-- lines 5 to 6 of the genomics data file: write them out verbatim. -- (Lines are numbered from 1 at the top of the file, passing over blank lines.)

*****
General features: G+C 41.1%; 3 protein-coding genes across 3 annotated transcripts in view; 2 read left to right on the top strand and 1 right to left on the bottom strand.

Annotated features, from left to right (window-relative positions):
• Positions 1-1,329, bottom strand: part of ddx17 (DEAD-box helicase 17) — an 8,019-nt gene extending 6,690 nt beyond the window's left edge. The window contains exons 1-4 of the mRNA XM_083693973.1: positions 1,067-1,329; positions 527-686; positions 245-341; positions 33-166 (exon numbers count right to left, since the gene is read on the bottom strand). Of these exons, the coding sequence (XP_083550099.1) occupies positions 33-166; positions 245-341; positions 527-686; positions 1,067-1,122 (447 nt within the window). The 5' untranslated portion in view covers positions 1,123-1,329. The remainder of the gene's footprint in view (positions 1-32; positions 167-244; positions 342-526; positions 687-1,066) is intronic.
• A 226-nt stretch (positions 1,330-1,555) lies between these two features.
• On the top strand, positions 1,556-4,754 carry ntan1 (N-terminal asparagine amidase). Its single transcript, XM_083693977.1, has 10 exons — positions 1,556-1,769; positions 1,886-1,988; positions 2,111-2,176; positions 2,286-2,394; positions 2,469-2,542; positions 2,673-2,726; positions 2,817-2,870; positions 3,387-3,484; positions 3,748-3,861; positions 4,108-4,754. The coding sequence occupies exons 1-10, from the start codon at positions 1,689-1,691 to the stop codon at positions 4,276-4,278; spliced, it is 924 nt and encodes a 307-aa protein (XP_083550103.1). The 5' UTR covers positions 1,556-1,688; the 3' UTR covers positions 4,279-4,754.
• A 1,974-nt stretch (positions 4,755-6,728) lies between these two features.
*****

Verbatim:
• On the top strand, positions 1,556-4,754 carry ntan1 (N-terminal asparagine amidase). Its single transcript, XM_083693977.1, has 10 exons — positions 1,556-1,769; positions 1,886-1,988; positions 2,111-2,176; positions 2,286-2,394; positions 2,469-2,542; positions 2,673-2,726; positions 2,817-2,870; positions 3,387-3,484; positions 3,748-3,861; positions 4,108-4,754. The coding sequence occupies exons 1-10, from the start codon at positions 1,689-1,691 to the stop codon at positions 4,276-4,278; spliced, it is 924 nt and encodes a 307-aa protein (XP_083550103.1). The 5' UTR covers positions 1,556-1,688; the 3' UTR covers positions 4,279-4,754.
• A 1,974-nt stretch (positions 4,755-6,728) lies between these two features.